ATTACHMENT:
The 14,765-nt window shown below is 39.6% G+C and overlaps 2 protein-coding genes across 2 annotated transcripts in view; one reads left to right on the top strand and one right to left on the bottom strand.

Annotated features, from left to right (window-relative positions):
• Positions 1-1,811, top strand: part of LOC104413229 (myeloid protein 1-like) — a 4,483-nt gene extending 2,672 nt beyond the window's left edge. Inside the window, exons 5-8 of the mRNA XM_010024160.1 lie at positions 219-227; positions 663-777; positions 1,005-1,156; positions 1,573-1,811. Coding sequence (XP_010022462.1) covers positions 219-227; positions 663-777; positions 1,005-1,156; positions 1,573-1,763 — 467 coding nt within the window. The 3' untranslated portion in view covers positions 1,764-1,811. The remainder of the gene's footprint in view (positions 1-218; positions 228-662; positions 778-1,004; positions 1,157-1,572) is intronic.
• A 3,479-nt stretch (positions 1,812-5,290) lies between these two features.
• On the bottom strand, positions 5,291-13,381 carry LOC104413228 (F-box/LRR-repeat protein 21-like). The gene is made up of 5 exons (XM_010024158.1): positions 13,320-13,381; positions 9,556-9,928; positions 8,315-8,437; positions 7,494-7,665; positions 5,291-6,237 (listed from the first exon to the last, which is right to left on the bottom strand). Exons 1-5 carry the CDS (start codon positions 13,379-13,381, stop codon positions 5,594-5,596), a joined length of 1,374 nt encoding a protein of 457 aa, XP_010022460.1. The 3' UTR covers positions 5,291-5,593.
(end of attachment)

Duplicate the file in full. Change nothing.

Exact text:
The 14,765-nt window shown below is 39.6% G+C and overlaps 2 protein-coding genes across 2 annotated transcripts in view; one reads left to right on the top strand and one right to left on the bottom strand.

Annotated features, from left to right (window-relative positions):
• Positions 1-1,811, top strand: part of LOC104413229 (myeloid protein 1-like) — a 4,483-nt gene extending 2,672 nt beyond the window's left edge. Inside the window, exons 5-8 of the mRNA XM_010024160.1 lie at positions 219-227; positions 663-777; positions 1,005-1,156; positions 1,573-1,811. Coding sequence (XP_010022462.1) covers positions 219-227; positions 663-777; positions 1,005-1,156; positions 1,573-1,763 — 467 coding nt within the window. The 3' untranslated portion in view covers positions 1,764-1,811. The remainder of the gene's footprint in view (positions 1-218; positions 228-662; positions 778-1,004; positions 1,157-1,572) is intronic.
• A 3,479-nt stretch (positions 1,812-5,290) lies between these two features.
• On the bottom strand, positions 5,291-13,381 carry LOC104413228 (F-box/LRR-repeat protein 21-like). The gene is made up of 5 exons (XM_010024158.1): positions 13,320-13,381; positions 9,556-9,928; positions 8,315-8,437; positions 7,494-7,665; positions 5,291-6,237 (listed from the first exon to the last, which is right to left on the bottom strand). Exons 1-5 carry the CDS (start codon positions 13,379-13,381, stop codon positions 5,594-5,596), a joined length of 1,374 nt encoding a protein of 457 aa, XP_010022460.1. The 3' UTR covers positions 5,291-5,593.